Sen. Kamala Harris (D-Calif.) on Friday appeared to take a swipe at one of her opponents for the presidential nomination, Sen. Elizabeth Warren (D-Mass.), when criticizing candidates who have previously represented big business.
“I’ve spent my career as a prosecutor,” Harris told voters at the Iowa Democratic Party’s Liberty and Justice Celebration. “I’ve only had one client in my entire life, and that’s been the people. Unlike others, I’ve never represented a corporation. I’ve never represented a special interest. And I started my career fighting for the people.”
Harris, whose campaign did not immediately respond to a request for comment, tweeted the line shortly after her speech, making clear that she was taking aim at “others in this race.”
Though Warren has made standing strong against corporate power a cornerstone of her campaign, starting in the late 1980s, while working as a Harvard Law School professor, Warren represented large corporations as one of the country’s foremost bankruptcy experts.
On Monday, The New York Times took stock of her career, recalling her list of clients that included Dow Chemical, aircraft manufacturer Fairchild, and Travelers insurance.
In 1995, Warren took on the case of LTV Steel, a Cleveland-based conglomerate which was battling the Clinton administration to avoid financing health benefits for retired coal miners.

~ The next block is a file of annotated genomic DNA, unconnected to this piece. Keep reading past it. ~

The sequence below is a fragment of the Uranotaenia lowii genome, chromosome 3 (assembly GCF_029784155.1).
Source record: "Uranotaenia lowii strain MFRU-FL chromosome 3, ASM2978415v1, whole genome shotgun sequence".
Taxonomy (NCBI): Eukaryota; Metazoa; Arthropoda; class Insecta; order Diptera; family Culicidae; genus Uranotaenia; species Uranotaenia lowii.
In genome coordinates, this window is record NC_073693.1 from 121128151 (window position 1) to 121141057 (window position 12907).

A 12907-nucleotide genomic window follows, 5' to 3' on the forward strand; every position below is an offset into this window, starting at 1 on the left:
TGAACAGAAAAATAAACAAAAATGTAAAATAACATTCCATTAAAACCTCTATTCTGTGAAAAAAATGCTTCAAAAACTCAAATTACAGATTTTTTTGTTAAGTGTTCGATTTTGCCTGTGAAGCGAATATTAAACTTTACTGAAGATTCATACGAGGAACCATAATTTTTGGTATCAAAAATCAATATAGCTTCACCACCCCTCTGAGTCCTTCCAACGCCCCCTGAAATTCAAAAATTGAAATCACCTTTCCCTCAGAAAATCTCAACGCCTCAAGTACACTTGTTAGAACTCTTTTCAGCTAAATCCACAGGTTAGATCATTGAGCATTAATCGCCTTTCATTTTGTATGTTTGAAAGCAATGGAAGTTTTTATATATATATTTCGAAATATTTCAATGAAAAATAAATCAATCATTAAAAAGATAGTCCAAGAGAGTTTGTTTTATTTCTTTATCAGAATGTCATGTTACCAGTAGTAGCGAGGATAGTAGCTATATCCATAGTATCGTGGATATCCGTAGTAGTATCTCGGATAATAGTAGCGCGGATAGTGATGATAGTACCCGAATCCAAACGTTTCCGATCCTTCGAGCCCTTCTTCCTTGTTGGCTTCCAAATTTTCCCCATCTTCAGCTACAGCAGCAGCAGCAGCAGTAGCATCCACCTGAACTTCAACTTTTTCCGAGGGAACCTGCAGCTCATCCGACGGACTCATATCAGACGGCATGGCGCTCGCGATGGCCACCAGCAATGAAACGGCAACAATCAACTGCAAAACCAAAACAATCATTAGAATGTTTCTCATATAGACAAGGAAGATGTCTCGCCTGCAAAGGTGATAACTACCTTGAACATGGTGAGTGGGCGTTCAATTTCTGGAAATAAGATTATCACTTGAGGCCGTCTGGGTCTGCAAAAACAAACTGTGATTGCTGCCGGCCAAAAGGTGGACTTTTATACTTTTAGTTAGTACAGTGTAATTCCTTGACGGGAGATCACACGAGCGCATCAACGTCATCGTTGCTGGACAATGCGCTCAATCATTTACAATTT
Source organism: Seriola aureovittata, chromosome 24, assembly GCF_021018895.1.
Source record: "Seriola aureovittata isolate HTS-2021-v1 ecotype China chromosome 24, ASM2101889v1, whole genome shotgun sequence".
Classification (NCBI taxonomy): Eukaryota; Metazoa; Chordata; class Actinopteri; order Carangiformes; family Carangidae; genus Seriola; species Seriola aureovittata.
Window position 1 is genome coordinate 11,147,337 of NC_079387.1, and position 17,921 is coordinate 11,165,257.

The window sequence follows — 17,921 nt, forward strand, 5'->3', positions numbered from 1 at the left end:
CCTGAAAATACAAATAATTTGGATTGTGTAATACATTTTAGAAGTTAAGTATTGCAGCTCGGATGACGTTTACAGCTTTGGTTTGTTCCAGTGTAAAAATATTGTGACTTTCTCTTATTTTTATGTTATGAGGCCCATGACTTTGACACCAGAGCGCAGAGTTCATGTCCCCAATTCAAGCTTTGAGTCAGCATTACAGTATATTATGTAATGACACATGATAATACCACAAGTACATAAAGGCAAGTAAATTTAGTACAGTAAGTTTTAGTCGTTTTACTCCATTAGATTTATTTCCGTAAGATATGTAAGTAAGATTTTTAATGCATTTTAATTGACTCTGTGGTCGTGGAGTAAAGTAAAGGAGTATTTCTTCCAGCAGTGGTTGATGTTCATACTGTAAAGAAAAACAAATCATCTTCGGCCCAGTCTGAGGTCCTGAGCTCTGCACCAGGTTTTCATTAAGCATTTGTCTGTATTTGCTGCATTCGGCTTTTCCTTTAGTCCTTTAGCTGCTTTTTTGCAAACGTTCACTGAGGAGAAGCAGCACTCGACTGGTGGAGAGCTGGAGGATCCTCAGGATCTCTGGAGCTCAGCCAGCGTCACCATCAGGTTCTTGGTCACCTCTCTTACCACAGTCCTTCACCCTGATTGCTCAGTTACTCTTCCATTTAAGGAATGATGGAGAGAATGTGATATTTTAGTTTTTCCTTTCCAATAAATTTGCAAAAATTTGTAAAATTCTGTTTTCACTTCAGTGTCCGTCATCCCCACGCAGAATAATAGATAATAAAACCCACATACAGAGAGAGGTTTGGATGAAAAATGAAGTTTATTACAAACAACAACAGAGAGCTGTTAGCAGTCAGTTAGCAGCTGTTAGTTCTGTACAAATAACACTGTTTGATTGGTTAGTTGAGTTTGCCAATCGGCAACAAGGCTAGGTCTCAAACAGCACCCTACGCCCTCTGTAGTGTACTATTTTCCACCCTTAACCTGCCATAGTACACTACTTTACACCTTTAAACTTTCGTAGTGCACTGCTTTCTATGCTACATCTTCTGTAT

As the Times noted, the issue reared its head during her successful 2012 Senate run when Republican incumbent Scott Brown unearthed her past in a political ad that pointed to a Boston Herald report labeling her a “hired legal gun” for LTV.
However, not all of Warren’s clients have strayed from her campaign message. In May, Warren released a history of her legal work, showing that she once testified as an expert witness against tobacco giant Philip Morris. She also testified on behalf of asbestos victims against major retailer Sears.
A spokesperson for Warren’s campaign did not immediately respond to Harris’ remarks.
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